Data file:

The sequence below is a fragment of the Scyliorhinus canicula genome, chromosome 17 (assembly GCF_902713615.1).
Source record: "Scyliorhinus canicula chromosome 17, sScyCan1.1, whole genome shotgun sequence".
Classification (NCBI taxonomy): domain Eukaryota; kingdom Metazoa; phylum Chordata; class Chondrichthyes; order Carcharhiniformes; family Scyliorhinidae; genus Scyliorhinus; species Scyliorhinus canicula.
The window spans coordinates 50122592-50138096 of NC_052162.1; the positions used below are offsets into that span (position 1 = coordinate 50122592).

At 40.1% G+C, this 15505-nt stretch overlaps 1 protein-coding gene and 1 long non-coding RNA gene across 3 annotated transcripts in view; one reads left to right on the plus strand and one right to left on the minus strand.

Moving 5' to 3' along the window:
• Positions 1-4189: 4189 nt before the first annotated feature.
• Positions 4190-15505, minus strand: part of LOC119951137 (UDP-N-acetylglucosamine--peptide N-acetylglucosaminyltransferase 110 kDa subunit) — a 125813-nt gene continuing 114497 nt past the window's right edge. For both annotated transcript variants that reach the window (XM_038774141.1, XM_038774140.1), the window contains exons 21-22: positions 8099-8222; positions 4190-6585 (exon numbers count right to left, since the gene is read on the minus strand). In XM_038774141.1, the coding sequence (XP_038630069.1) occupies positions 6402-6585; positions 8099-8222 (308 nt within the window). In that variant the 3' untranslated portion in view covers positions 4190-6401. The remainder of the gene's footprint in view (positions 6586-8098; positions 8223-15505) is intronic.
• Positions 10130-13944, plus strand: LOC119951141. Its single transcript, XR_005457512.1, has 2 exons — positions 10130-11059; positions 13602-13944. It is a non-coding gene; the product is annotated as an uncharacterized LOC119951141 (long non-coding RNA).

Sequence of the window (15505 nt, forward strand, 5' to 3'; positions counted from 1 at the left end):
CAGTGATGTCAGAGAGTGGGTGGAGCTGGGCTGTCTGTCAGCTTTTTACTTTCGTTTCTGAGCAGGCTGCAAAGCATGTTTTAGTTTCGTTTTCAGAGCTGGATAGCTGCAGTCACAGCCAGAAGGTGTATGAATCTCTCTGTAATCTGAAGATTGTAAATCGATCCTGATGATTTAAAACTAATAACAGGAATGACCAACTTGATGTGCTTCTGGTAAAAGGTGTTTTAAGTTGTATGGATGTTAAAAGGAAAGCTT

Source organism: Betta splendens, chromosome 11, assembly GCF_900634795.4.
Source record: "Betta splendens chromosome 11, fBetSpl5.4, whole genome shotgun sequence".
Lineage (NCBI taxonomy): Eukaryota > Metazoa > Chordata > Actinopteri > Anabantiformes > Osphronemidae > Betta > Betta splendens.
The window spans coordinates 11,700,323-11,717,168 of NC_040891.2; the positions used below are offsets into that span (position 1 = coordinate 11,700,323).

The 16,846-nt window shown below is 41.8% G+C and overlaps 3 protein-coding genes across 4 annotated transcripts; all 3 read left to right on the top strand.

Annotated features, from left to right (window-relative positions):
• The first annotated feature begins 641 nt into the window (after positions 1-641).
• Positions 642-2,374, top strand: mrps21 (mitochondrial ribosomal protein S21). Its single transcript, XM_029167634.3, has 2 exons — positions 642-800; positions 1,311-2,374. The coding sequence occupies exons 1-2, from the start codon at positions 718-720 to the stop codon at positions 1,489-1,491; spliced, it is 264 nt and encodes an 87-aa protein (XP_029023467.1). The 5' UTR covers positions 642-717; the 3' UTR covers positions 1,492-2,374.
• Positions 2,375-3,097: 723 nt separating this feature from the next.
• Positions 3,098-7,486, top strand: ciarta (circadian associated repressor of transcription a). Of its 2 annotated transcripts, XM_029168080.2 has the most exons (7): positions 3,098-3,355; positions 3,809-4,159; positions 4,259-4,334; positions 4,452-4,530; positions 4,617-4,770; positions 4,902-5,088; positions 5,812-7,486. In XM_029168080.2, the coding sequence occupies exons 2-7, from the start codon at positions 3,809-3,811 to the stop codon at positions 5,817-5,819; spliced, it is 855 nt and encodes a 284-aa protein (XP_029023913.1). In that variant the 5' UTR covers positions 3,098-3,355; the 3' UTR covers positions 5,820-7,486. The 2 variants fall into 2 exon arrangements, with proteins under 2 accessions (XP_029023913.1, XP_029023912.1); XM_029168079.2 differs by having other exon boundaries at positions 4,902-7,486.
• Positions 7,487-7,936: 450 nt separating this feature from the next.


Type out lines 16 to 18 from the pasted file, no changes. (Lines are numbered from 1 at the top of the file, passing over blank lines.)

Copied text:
The 16,846-nt window shown below is 41.8% G+C and overlaps 3 protein-coding genes across 4 annotated transcripts; all 3 read left to right on the top strand.

Annotated features, from left to right (window-relative positions):
• The first annotated feature begins 641 nt into the window (after positions 1-641).